Researchers will introduce the thought-provoking content provided here, followed by discussion groups focused on these data science projects and ideas

Session Format: Each presenter will take a few minutes to point out the highlights of their work, then we'll have a discussion about these data science methods starting with an exchange between presenters, then based on questions entered by the audience at menti.com (code 35 92 12 1)


 

Chris Miller headshot

Chris Miller

Speaker Affiliation: CU Denver

Title: Learning Microbial Community Metabolisms from Terrabasepairs of DNA Sequencing Data.

Abstract: Our laboratory develops and applies computational and high-throughput DNA sequencing methods in order to study microbial communities. Since the original human genome draft was completed in 2001, the cost of DNA sequencing has decreased by about 400,000-fold. The application of this new economy to microbial ecology has made the assembly of microbial genomes and partial genomes recovered directly from the environment routine. Inference of key microbial traits and ecosystem processes that drive biogeochemical cycles relies on the computational inference of biochemical protein function encoded in recovered genomes. Although we regularly use state-of-the-field similarity-search-based approaches to annotate protein function, these methods in many cases fail to annotate half or more of the predicted proteins in any given genome. We are starting a new project in order to learn protein-protein association networks across thousands of high-throughput DNA sequencing datasets, with the goal of developing new algorithms that infer protein function for unannotated proteins by their learned associations with annotated proteins. The successful implementation of these algorithms at scale will allow for new insights into the functioning of microbial communities in a wide range of environments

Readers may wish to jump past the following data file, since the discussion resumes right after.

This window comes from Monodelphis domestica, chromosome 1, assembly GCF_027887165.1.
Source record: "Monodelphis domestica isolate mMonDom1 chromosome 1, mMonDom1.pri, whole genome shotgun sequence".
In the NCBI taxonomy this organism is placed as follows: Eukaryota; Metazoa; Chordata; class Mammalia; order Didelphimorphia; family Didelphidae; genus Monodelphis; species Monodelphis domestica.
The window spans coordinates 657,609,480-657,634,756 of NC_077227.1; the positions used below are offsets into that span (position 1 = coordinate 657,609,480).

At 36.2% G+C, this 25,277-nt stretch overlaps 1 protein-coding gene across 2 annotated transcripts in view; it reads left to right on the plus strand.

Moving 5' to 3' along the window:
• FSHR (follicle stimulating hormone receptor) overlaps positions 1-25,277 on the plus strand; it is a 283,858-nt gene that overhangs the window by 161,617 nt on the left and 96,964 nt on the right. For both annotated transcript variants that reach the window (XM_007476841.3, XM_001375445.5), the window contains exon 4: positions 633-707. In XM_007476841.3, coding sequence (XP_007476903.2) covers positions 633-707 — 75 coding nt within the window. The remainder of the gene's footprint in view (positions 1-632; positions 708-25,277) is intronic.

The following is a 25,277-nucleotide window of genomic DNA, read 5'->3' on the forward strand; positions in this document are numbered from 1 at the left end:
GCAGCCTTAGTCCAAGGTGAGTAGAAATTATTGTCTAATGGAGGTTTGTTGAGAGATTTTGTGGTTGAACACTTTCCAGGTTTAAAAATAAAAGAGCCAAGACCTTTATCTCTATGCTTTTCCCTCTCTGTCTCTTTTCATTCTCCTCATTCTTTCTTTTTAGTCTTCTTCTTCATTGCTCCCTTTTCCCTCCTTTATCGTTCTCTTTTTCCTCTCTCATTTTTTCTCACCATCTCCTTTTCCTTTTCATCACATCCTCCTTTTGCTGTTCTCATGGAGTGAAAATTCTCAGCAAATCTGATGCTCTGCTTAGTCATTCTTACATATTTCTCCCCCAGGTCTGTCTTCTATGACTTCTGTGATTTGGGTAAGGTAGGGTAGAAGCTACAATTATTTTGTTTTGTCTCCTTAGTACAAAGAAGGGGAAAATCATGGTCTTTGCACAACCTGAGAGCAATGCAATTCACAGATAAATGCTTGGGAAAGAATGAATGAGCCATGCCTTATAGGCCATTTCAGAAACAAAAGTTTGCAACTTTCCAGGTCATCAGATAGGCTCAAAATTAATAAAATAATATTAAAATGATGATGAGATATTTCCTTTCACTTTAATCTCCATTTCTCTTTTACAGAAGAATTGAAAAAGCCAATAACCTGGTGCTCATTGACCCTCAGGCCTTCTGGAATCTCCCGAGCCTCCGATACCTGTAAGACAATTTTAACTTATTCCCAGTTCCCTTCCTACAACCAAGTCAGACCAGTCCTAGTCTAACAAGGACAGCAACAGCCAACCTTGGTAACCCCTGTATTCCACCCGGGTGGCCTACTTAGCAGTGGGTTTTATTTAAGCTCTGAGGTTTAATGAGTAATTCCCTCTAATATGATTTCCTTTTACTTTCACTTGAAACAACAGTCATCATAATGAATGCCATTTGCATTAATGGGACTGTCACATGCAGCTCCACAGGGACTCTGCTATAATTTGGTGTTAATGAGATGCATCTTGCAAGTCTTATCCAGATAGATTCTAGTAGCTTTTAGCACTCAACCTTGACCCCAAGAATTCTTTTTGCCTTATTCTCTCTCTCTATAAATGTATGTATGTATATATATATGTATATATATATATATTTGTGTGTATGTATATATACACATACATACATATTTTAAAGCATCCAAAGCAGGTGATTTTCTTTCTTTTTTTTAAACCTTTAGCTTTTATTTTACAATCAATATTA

Material: Chris Miller's Data Science Symposium Research Session

Masoud Asadi Zeydabadi headshot

Masoud Asadi-Zeydabadi, Weldon Lodwick, and Massimo Buscema

Speaker Affiliation:

Title: Analysis of COVID-19 Modeling, Using Topological Weighted Centroid (TWC)

Abstract: In Topological Weighted Centroid (TWC), the spatial distribution of the confirmed cases of COVID-19 for a particular date is used, to estimate the places where the dynamics of disease outbreak start to accelerate. From those geographical locations, the dynamics are potentially most effective in causing the spread that has produced the collected data. There are different algorithms, TWC alpha, beta, gamma, theta, and iota, to estimate the most effective geographical locations that potentially could cause spreading disease in the past, present, and future. Identifying those locations could be helpful in controlling the disease outbreak. TWC algorithms are based on the concept of statistical thermodynamics and they have been developed in Semeion Research Center, Rome, Italy.

Material: Masoud Asadi-Zeydabadi, Weldon Lodwick, and Massimo Buscema's Data Science Symposium Research Session

Tiffany Callahan headshot

Tiffany Callahan

Speaker Affiliation: CU Anschutz

Title: Systematic Integration of Biomolecular Mechanistic Knowledge and Medical Record Data for Deep Machine Learning

Abstract: My presentation will touch on the integration of biomolecular mechanistic and genomic knowledge to expand the inferencing capabilities of existing medical records data. Despite large-scale biobanking efforts, hospitals do no systematically integrate patient-level genomic data nor do they have the infrastructure to enable meaningful linkages between these data and current sources of biomedical knowledge. By linking knowledge from generalized molecular experiments to clinical observations, it is possible to infer unobserved molecular mechanisms for each patient. To create biologically accurate representations of molecular mechanisms that are also machine-readable, I have developed software that constructs large scale biomedical knowledge graphs using a wide variety of publicly available data. To connect mechanistic paths from the knowledge graph to specific patterns of clinical events observed within each patient's medical record, I developed and validated the first hospital-scale mappings between codes in standard clinical terminologies to biological concepts in Open Biomedical Ontologies. By enabling a meaningful integration between clinical codes and biomedical knowledge, we are able to perform more precise patient subphenotyping and generate mechanistic explanations of patient treatment trajectories, which cannot be replicated with just observable medical record data alone. My talk will provide an overview of this work and will include links to companion open-source software.